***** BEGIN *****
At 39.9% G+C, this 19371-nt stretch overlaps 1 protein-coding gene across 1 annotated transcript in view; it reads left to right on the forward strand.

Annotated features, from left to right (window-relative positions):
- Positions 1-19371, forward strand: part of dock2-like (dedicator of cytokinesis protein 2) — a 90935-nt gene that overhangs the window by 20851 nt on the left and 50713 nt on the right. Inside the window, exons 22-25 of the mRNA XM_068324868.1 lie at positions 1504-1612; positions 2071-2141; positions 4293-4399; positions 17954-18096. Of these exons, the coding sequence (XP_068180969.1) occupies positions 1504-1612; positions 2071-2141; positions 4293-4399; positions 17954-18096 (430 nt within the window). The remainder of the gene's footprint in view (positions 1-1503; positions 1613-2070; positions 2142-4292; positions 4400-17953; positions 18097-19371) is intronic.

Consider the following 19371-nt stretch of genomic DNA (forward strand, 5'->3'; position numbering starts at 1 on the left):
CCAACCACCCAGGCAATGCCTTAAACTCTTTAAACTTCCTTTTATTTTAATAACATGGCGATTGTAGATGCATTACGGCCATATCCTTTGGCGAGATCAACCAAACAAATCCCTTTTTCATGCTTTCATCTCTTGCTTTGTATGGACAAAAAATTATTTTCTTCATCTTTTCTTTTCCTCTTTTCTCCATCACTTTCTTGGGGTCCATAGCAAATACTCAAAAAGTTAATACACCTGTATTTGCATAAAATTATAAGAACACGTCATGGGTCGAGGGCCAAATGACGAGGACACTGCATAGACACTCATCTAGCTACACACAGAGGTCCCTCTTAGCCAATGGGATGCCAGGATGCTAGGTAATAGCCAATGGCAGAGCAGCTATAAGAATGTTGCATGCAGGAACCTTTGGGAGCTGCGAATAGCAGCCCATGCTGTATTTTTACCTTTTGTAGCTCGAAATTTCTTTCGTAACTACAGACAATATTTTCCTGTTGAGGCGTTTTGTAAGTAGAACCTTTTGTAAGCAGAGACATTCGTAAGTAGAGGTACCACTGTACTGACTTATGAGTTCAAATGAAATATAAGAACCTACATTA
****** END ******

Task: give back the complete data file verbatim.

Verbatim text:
At 39.9% G+C, this 19371-nt stretch overlaps 1 protein-coding gene across 1 annotated transcript in view; it reads left to right on the forward strand.

Annotated features, from left to right (window-relative positions):
- Positions 1-19371, forward strand: part of dock2-like (dedicator of cytokinesis protein 2) — a 90935-nt gene that overhangs the window by 20851 nt on the left and 50713 nt on the right. Inside the window, exons 22-25 of the mRNA XM_068324868.1 lie at positions 1504-1612; positions 2071-2141; positions 4293-4399; positions 17954-18096. Of these exons, the coding sequence (XP_068180969.1) occupies positions 1504-1612; positions 2071-2141; positions 4293-4399; positions 17954-18096 (430 nt within the window). The remainder of the gene's footprint in view (positions 1-1503; positions 1613-2070; positions 2142-4292; positions 4400-17953; positions 18097-19371) is intronic.

Consider the following 19371-nt stretch of genomic DNA (forward strand, 5'->3'; position numbering starts at 1 on the left):
CCAACCACCCAGGCAATGCCTTAAACTCTTTAAACTTCCTTTTATTTTAATAACATGGCGATTGTAGATGCATTACGGCCATATCCTTTGGCGAGATCAACCAAACAAATCCCTTTTTCATGCTTTCATCTCTTGCTTTGTATGGACAAAAAATTATTTTCTTCATCTTTTCTTTTCCTCTTTTCTCCATCACTTTCTTGGGGTCCATAGCAAATACTCAAAAAGTTAATACACCTGTATTTGCATAAAATTATAAGAACACGTCATGGGTCGAGGGCCAAATGACGAGGACACTGCATAGACACTCATCTAGCTACACACAGAGGTCCCTCTTAGCCAATGGGATGCCAGGATGCTAGGTAATAGCCAATGGCAGAGCAGCTATAAGAATGTTGCATGCAGGAACCTTTGGGAGCTGCGAATAGCAGCCCATGCTGTATTTTTACCTTTTGTAGCTCGAAATTTCTTTCGTAACTACAGACAATATTTTCCTGTTGAGGCGTTTTGTAAGTAGAACCTTTTGTAAGCAGAGACATTCGTAAGTAGAGGTACCACTGTACTGACTTATGAGTTCAAATGAAATATAAGAACCTACATTA